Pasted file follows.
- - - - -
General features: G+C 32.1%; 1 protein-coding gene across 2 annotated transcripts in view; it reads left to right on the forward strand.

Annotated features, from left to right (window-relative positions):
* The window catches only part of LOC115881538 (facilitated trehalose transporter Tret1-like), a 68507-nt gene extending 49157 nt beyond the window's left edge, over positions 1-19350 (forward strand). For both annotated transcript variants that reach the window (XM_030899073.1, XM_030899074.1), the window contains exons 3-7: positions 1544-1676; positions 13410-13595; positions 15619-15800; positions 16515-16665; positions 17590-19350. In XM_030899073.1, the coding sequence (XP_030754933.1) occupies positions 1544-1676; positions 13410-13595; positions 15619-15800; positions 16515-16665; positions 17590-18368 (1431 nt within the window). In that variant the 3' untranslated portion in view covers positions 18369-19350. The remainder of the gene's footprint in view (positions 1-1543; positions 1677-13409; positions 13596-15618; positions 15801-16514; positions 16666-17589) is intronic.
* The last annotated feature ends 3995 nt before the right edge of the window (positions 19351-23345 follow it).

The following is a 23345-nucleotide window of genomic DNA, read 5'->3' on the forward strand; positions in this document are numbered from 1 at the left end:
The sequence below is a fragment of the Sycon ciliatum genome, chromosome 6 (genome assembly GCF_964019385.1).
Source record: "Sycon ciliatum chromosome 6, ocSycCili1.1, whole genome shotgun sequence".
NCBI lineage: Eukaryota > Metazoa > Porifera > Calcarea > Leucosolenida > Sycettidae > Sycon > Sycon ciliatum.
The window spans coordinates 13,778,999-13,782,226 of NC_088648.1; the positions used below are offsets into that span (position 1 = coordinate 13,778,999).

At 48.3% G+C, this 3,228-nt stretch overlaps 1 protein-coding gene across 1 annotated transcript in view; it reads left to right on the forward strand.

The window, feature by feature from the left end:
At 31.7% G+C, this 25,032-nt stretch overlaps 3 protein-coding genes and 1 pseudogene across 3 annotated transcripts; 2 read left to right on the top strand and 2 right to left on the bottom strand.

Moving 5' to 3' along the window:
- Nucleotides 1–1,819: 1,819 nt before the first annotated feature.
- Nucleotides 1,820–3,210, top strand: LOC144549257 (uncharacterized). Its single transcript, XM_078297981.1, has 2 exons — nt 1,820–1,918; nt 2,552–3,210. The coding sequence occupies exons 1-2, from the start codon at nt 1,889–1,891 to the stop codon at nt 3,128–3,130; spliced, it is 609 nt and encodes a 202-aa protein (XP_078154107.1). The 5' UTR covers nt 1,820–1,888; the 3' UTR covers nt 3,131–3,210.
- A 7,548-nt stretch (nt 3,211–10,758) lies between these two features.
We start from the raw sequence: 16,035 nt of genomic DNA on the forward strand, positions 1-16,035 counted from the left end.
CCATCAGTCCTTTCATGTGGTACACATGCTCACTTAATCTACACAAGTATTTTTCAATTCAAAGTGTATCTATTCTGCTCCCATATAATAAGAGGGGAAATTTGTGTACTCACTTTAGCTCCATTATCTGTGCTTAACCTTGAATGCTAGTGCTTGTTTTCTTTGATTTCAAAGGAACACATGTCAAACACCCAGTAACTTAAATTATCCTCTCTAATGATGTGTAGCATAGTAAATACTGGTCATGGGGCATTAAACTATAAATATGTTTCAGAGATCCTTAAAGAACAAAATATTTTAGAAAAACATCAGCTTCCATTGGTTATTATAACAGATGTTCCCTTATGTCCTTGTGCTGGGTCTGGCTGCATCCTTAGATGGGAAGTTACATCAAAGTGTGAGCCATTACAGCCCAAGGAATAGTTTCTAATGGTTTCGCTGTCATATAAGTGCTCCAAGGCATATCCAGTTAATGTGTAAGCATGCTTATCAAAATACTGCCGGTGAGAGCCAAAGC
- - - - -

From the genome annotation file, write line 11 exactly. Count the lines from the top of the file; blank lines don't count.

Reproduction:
The window, feature by feature from the left end: